As few states witness an uptick in fresh Covid-19 cases, researchers suggest air surveillance as an effective means to measure the infection potential in closed spaces such as classrooms and meeting halls.
According to the researchers, based on the SARS-CoV-2 presence, containment measures can be confined to these smaller spots instead of implementing city, or residential area-wide restrictions.
As the Covid-19 pandemic moves into a third year, scientists are underscoring the need to refine strategies to control the spread of Covid-19, and other such infections.
A collaborative study by researchers from the Centre for Cellular and Molecular Biology (CCMB), Hyderabad, and Chandigarh-based CSIR - Institute of Microbial Technology (CSIR-IMTech)—in association with hospitals in the two cities—has quantified the airborne transmission of SARS-CoV-2.
More patients, stronger virus concentration
Researchers have found the positivity rate of presence of Covid-19 virus in air was 75 per cent when two or more patients were present in a room, as opposed to the 15.8 per cent rate when one or no patients were in a room.
For their study, CCMB and IMTech scientists analysed for the coronavirus genome content in air samples collected from different areas occupied by Covid-19 patients—such as hospitals, closed-rooms in which Covid-19 patients spent a brief period, and houses of home-quarantined patients.
The investigators found that the virus could be frequently detected in the air around Covid-19 patients, and the positivity rate increased with the number of patients present in the premises.
The SARS-CoV-2 virus was found in ICU as well as non-ICU sections of hospitals, suggesting Covid-19 patients dispersed the virus, irrespective of the severity of infection. The study also found viable coronavirus in air that could infect living cells, and that these viruses could spread over a long range of distance.
“Our results show that coronavirus can stay in the air for some time in absence of ventilation in closed spaces. Our observations are concurrent with previous studies suggesting that the concentration of SARS-CoV-2 RNA is higher in indoor air as compared to outdoor air; and in indoor, it is higher in hospital and healthcare settings that host a larger number of Covid-19 patients, as compared to that in-community indoor settings,” said Dr Shivranjani Moharir, a scientist involved in the study.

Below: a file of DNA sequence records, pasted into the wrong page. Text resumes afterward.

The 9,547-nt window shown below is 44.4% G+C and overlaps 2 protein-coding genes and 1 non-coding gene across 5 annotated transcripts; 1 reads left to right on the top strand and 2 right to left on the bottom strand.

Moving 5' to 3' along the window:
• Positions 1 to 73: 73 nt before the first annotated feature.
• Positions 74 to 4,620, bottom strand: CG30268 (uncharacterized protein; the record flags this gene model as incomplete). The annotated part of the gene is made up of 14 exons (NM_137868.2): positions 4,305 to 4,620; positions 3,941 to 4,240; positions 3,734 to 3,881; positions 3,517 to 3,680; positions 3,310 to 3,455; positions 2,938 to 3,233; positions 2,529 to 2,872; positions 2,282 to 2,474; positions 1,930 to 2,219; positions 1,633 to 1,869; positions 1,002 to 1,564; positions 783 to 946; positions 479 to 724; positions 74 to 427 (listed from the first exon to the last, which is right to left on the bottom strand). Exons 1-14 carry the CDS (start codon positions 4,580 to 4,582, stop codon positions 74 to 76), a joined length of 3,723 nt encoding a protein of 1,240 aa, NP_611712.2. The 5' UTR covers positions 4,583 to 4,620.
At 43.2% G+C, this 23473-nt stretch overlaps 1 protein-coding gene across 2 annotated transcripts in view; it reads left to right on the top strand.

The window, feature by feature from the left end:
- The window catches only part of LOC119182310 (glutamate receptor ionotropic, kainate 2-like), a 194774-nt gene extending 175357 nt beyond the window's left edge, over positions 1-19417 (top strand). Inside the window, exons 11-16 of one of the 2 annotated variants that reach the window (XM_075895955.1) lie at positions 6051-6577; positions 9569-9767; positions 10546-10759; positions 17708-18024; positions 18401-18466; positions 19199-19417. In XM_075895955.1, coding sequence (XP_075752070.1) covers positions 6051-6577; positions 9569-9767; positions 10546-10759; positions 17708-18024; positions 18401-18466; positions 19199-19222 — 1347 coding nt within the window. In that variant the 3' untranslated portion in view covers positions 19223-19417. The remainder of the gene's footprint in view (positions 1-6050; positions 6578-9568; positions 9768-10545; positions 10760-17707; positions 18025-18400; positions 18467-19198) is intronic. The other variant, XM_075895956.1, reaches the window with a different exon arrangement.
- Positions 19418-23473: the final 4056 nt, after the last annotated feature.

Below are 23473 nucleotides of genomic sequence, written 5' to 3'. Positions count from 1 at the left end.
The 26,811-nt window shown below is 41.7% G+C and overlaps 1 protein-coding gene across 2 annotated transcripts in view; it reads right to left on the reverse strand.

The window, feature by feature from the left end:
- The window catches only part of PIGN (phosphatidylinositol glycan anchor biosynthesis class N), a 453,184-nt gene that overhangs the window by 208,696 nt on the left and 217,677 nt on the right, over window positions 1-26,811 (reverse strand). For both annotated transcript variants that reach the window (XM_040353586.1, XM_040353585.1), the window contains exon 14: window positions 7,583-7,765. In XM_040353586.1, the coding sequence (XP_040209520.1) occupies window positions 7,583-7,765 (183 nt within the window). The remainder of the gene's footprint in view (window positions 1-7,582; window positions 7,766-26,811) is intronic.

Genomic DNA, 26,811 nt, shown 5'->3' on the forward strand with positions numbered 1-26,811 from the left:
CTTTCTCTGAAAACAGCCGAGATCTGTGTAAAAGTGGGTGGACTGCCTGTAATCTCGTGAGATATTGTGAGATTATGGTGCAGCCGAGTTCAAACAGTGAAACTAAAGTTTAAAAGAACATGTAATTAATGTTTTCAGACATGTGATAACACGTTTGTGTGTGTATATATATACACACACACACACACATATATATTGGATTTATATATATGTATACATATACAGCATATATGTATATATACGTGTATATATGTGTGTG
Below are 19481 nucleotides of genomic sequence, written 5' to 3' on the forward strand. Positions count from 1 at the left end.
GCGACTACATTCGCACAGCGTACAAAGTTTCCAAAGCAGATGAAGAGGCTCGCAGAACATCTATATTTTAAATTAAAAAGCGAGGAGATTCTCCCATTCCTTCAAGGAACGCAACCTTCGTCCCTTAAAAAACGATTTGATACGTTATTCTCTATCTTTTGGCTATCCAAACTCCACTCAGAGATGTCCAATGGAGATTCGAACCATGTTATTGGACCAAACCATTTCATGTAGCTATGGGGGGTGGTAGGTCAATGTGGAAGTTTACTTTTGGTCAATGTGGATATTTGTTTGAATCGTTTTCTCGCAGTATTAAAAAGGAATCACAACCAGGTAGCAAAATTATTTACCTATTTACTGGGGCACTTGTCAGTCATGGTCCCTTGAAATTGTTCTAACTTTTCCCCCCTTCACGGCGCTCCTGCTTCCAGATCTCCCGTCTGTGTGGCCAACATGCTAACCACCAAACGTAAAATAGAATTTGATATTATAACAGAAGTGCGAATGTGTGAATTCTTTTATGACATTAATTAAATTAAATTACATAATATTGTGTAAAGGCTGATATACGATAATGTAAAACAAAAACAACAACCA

Air surveillance needed
Dr Rakesh Mishra, lead scientist of the work and a Distinguished Emeritus Professor at CCMB, advocates air surveillance for viruses as the effective method ahead in Covid-19 control.
“Following our study models, we can develop air surveillance techniques that can measure the infection potential in public gathering areas such as classrooms, meeting halls. With these location-specific strategies in place, we can avoid blanket curbs such as lockdowns that have proven detrimental to the economy, livelihoods and children’s education,” Dr Mishra told DH.
To collect air samples from a room, a suction pump-like device was used for one or two hours, and the sample is examined for SARS-CoV-2, similar to that of an RT-PCR test.
“If, for example, a sample from a college classroom shows a high presence of virus particles, we can alert that particular room occupants and cancel the class for some time,” Dr Mishra explained.
“These air surveillance techniques are not just limited to coronavirus but can also be optimised to monitor other air-borne infections,” Dr Mishra, who is also the director of Tata Institute for Genetics and Society, said.
CCMB-IMTech scientists advise vaccination and wearing of face masks as the most effective method to contain the spread of Covid-19.